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Passion for people and organisation

In five years, Maks asbl doubled its size effectively to 80 employees. And its ambitions for the future are big. That requires further organisational professionalisation. Phaedra Laermans was recruited as vice president and Team Builder of Administration and Logistics.
Maks asbl bets on growth and expands its support services

Guiding more young people and adults towards higher digital literacy, allowing even more talent to develop in Cureghem and Old Molenbeek, putting even more initiatives like the Digibib on track and developing them further; these are the ambitions for the next few years.

What drove you to join MAKS?
Quite simply: the mission. I am very aware that I come from a rather privileged part of the society and I want to use the knowledge and talents I have been able to develop to helping the mission of Maks vzw. I am very keen on ‘the digital’ – I worked in IT for many years – and I am a strong believer that digital literacy can make a big difference. Making the access to that digital world easier for everyone is a really democratising process. The size of the organisation and where it stood in terms of development were other attractive factors. I had held similar positions in the past at two different, smaller NPOs in Brussels. So it seemed that my entire professional career path had prepared me perfectly for this challenge (laughs).



What struck you immediately?
A new job is always a bit of a leap in the dark, despite all the conversations you may have had beforehand. What became immediately clear is that there is more need for structure within the organisation. Maks vzw has the perfect size to make a bigger impact with a few minor adjustments without facing too many organisational challenges. In their early days, NPOs are driven very hard by passion and commitment. This is usually more than enough to keep everything running smoothly in the background. But there is always a moment when that is no longer enough. Because the size of the NPO requires other procedures and the professionalising and formalising of those processes. So it’s a very normal evolution, and that’s exactly what makes me very happy.



Can you give an example ?
After a few weeks of observing and listening to the front desk team, I worked with them to digitise part of their operation at the reception in a simple way. We centralised all registrations in one system to get a better view of our target audience and avoid errors by transferring data between different systems. The best thing there was not the result itself but the fact that the team was given plenty of growth opportunities. Now watching them carry the project forward and professionalise it is not only rewarding, it is above all very valuable. A win for the organisation, for the team and for our course participants and target audience. At Maks vzw, we also provide a permanent framework for some 30 insertion jobs, which provides a number of interesting challenges in terms of training and guidance, while at the same time, of course, we want to achieve our mission. It is an interesting balancing act.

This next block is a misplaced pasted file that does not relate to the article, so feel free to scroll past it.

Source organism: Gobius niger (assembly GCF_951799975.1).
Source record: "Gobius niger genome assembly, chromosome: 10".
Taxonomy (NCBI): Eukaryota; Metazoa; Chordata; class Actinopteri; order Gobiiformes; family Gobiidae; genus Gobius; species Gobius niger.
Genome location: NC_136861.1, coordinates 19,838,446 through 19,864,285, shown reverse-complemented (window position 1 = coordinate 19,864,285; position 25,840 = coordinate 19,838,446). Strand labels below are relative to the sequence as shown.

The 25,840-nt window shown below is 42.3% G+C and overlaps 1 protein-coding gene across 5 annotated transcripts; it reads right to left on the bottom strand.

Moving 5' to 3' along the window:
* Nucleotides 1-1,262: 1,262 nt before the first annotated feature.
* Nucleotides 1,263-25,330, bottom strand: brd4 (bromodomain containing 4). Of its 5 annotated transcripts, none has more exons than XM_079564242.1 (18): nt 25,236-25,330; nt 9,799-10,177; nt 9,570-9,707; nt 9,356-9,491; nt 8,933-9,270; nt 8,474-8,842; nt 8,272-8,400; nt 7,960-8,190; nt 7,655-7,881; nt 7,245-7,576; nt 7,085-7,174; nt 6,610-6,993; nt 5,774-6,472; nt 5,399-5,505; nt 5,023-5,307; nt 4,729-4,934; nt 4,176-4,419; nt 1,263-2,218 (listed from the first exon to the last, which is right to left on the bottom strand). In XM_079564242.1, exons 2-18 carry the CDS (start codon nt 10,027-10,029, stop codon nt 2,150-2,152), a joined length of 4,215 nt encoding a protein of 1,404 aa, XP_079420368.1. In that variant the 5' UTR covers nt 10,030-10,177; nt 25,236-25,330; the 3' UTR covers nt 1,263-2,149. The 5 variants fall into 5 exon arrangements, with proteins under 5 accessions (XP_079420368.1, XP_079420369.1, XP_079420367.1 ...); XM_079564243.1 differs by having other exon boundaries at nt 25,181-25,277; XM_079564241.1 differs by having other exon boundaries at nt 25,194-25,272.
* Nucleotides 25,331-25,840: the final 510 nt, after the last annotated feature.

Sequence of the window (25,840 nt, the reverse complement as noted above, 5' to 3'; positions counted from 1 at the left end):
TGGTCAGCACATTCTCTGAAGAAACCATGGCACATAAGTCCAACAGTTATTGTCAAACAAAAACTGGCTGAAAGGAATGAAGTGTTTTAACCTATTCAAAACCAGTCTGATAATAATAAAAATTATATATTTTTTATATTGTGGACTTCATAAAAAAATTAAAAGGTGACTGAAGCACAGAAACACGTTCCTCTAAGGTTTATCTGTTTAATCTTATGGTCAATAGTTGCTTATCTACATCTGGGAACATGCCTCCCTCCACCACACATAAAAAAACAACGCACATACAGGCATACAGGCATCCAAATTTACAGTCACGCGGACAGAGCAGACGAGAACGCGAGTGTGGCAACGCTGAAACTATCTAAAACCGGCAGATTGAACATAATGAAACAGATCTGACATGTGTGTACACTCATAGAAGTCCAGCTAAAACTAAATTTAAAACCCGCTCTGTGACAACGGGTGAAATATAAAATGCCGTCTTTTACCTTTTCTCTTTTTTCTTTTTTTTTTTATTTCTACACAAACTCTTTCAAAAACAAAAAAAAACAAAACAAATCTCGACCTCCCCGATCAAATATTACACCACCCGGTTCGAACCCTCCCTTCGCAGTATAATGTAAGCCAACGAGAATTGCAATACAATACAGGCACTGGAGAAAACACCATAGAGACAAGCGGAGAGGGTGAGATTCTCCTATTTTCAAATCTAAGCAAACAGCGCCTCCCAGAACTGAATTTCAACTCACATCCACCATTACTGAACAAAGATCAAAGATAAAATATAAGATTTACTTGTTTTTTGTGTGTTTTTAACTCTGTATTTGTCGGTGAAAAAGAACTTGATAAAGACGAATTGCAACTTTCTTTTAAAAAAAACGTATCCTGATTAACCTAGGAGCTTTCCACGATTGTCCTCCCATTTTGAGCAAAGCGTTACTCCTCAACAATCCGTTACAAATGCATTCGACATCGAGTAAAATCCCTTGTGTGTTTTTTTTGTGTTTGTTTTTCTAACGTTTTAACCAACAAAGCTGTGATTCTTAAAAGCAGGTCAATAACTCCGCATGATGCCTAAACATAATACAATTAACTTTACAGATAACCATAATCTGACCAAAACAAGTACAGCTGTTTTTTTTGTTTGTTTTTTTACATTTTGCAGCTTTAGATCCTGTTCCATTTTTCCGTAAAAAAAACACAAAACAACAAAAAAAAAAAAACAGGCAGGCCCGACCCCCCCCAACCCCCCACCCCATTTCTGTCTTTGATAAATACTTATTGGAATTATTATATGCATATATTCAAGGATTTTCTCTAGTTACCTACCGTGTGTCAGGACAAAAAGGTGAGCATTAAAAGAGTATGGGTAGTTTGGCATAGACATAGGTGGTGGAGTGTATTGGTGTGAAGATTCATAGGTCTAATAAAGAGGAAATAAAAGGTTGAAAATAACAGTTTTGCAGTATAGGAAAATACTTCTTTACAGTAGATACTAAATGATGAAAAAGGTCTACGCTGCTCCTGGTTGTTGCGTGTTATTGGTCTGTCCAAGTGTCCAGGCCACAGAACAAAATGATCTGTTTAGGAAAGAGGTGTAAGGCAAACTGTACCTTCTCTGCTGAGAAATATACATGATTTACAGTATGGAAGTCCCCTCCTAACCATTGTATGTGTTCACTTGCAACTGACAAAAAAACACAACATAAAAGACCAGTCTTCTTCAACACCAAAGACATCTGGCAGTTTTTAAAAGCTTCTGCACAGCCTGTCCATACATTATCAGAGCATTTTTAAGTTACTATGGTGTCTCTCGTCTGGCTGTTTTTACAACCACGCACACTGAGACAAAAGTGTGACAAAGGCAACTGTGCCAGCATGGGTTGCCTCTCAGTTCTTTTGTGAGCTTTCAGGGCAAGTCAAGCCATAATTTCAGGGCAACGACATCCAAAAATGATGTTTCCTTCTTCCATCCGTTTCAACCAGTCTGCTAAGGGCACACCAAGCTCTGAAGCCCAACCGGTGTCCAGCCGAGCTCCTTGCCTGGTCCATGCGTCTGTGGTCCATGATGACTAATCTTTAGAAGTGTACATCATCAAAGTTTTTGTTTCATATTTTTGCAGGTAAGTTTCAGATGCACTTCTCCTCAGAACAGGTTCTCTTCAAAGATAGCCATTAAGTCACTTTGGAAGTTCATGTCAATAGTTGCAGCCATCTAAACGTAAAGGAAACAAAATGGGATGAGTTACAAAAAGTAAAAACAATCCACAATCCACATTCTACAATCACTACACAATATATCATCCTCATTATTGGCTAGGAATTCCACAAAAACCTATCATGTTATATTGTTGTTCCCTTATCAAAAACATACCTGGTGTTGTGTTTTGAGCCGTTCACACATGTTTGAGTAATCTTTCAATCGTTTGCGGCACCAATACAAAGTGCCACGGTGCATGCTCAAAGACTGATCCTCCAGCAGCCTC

Your role is fairly broad, what is your experience of it?
I am in charge of all support services, indeed. So these are services that are never on the front line of fire but ensure that others can do their jobs in the best possible way. The broader the responsibilities, the more holistic of an approach we can achieve. The more solid the solutions, the higher the impact. When all these support services fall under the same umbrella, it is easier to see and be able to initiate possible intersections. Support services are seen as not adding value, I see it very differently: it is about providing the most efficient resources to our employees so that we can achieve our social goal and grow without too many ‘growing pains’.


Can you make that concrete?
Take Samuel, who heads the youth operation. I consider it my responsibility that he has enough space so that he can concentrate on his core tasks. This can already be done, for example, by ensuring a solid and clear recruitment and selection process. This then involves onboarding new employees, providing resources to train those people but also ensuring that we help him submit subsidy dossiers and that the financial statements are delivered neatly on time and error-free afterwards. The ambition for 2022 is to give all project managers insight into their budgets and operating resources at all times, which is quite a challenge when you know that we have an average of 20 ongoing project divisions, each with their own way of reporting…


When we meet in the next year, where will you have gotten the most fulfilment from?
In my view, success will look like this if people from all levels of our organisation see me as a facilitator, one who can make things happen – as long as they contribute to our mission of course (laughs). I want to see our human resources led by solid and trained team leaders so that we can meet the next challenges as an organisation. This is about empowering those employees, making sure they have undergone the right training, mastered the basics of project management, are able to coach their team well and think solution-oriented. And I also think it is important to further automate our accounting. A thorough analytical accounting system will add more value to financial policies and better support decision making.




A plateful!
Maybe, but I see it like an onion: you start with the most visible, the outer layers first, and you can go deeper and deeper. Step by step, towards a well-run and even healthier organisation.

The ambition for 2022 is to have full visibility of the resources already deployed for each project as well as the remaining budget at any time.